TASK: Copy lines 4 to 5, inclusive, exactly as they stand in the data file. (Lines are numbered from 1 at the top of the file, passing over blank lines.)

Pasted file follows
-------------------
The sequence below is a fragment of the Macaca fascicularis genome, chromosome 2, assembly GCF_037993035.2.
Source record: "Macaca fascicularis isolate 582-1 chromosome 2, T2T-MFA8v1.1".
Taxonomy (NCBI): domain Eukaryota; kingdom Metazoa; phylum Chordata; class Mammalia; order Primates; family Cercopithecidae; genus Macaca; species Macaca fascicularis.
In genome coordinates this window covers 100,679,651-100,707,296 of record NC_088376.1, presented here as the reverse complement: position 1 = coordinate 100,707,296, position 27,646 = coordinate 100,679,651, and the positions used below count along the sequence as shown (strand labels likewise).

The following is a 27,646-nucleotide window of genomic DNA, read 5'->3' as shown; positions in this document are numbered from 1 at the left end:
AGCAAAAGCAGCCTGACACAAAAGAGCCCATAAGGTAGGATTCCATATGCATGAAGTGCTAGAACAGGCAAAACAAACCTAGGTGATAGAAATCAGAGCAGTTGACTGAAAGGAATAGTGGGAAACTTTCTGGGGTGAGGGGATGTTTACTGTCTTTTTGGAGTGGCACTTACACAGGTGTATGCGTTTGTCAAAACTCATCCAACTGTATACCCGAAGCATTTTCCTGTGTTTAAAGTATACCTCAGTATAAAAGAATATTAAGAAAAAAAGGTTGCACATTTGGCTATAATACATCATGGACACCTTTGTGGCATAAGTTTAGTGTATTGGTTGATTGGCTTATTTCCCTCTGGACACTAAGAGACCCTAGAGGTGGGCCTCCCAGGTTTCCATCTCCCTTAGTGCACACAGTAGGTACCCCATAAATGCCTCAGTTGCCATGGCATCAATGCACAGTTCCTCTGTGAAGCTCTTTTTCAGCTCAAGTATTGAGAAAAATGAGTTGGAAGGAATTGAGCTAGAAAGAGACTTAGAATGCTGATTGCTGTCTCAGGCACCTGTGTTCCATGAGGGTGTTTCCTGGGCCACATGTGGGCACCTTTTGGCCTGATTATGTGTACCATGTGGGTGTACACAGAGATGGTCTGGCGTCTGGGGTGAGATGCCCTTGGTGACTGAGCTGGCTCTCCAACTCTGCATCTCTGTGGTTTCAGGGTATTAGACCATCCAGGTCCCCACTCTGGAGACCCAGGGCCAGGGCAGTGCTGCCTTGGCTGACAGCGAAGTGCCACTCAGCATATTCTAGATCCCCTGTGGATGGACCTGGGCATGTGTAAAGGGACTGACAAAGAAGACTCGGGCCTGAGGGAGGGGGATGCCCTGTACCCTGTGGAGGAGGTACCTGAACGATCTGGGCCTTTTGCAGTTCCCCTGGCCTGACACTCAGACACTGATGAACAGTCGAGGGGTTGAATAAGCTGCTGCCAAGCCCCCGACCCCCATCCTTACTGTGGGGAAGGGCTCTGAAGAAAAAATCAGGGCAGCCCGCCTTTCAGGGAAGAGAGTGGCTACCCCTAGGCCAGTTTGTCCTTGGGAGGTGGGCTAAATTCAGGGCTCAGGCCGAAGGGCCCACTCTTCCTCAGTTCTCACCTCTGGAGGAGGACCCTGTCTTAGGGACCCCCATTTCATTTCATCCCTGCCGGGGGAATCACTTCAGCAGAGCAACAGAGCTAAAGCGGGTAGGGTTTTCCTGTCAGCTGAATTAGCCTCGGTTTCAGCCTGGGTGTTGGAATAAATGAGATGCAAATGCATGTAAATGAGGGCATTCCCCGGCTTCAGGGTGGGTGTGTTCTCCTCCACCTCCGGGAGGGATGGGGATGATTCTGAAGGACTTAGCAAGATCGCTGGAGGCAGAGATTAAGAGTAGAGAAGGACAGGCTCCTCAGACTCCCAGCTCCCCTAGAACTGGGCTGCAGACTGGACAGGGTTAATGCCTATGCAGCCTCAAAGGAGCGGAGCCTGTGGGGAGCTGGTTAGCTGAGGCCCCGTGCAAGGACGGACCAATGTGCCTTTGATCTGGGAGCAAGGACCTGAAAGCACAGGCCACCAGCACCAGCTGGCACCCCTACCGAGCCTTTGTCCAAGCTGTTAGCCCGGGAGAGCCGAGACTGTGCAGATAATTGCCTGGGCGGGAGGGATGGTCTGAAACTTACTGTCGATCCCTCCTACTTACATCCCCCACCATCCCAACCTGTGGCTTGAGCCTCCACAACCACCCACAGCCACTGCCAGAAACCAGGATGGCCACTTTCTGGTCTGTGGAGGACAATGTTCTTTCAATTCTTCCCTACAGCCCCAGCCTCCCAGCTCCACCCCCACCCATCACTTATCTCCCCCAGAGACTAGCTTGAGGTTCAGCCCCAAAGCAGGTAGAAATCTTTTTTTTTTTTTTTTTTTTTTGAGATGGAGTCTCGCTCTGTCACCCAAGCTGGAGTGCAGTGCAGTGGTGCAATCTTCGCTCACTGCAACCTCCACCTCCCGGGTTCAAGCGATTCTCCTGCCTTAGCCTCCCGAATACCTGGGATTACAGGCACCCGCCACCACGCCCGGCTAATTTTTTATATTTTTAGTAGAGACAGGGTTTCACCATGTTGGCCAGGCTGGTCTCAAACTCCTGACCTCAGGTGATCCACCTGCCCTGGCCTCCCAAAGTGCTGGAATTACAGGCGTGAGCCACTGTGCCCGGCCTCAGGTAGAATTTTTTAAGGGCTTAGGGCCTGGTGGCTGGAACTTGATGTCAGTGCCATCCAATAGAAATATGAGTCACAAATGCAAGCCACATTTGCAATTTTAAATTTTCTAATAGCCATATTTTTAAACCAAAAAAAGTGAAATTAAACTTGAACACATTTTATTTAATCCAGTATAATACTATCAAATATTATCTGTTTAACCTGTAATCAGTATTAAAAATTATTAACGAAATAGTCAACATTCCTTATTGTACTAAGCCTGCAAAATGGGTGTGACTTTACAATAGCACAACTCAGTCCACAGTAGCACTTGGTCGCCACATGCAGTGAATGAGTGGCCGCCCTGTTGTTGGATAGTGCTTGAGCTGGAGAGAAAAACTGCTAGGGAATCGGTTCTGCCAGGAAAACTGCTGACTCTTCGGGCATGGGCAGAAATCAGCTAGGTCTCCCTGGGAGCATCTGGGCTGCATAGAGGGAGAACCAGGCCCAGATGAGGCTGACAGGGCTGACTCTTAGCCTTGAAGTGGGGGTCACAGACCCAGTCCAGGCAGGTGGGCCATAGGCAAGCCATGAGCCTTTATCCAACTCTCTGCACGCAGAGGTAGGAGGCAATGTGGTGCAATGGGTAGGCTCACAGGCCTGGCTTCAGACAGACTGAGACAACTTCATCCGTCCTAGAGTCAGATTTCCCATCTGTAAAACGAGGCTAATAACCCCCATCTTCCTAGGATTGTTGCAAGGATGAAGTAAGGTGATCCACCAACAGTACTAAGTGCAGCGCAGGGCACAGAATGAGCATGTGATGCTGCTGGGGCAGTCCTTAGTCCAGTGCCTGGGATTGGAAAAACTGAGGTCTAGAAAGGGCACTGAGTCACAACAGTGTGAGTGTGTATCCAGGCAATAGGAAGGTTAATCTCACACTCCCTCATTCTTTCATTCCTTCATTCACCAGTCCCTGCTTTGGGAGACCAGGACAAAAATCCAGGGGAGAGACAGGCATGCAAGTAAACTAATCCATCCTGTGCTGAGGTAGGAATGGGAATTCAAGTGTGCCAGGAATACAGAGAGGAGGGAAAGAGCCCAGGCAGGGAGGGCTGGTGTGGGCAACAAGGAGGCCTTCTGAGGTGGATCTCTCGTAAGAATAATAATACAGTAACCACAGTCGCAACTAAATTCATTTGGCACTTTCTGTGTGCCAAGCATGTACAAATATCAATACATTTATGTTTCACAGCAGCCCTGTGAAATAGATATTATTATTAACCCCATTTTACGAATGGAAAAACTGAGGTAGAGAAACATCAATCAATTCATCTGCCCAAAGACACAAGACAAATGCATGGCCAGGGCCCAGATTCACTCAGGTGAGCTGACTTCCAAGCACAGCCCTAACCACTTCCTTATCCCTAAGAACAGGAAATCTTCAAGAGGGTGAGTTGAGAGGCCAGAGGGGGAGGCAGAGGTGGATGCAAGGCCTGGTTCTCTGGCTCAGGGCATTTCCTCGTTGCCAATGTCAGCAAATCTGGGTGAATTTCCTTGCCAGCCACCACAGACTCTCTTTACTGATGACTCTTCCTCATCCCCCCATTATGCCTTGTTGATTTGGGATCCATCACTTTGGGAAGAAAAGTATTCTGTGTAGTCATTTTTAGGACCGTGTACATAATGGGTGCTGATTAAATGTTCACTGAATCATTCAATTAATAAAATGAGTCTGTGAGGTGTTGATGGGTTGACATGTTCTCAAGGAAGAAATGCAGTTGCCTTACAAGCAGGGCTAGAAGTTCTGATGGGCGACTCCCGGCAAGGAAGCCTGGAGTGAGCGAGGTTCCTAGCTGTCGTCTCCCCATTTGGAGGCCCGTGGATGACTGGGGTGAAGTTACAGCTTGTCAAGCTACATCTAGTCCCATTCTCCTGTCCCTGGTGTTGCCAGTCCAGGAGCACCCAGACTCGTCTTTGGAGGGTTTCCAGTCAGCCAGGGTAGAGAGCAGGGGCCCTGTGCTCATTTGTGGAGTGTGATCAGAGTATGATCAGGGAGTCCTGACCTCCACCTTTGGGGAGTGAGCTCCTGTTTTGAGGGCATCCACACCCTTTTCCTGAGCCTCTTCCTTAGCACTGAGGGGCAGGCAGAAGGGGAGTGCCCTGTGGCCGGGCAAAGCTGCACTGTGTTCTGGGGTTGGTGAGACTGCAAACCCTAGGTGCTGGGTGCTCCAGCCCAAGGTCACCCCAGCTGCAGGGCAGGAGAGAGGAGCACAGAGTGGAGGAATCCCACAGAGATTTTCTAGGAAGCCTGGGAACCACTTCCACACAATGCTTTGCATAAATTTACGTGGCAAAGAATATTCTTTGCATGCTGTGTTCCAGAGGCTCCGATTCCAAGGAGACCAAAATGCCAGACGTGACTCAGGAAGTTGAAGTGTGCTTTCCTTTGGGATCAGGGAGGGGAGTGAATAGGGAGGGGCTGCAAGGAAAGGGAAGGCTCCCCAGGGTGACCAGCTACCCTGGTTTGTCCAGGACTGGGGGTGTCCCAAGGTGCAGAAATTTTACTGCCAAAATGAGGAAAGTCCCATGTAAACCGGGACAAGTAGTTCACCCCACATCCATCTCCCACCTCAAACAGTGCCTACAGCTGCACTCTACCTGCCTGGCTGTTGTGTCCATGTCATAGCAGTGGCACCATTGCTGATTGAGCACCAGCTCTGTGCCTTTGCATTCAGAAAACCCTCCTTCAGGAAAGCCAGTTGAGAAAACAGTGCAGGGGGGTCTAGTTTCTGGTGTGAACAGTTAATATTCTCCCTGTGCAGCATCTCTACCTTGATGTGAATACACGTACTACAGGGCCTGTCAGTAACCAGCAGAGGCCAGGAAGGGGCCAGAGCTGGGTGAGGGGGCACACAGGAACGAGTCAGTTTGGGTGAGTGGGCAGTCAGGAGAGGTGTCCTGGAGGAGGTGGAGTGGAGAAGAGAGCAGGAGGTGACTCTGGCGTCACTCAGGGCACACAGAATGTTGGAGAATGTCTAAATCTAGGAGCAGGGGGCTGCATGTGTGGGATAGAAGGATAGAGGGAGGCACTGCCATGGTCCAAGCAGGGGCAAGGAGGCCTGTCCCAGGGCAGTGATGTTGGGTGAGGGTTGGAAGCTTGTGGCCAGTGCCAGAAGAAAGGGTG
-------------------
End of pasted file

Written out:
In genome coordinates this window covers 100,679,651-100,707,296 of record NC_088376.1, presented here as the reverse complement: position 1 = coordinate 100,707,296, position 27,646 = coordinate 100,679,651, and the positions used below count along the sequence as shown (strand labels likewise).

The following is a 27,646-nucleotide window of genomic DNA, read 5'->3' as shown; positions in this document are numbered from 1 at the left end: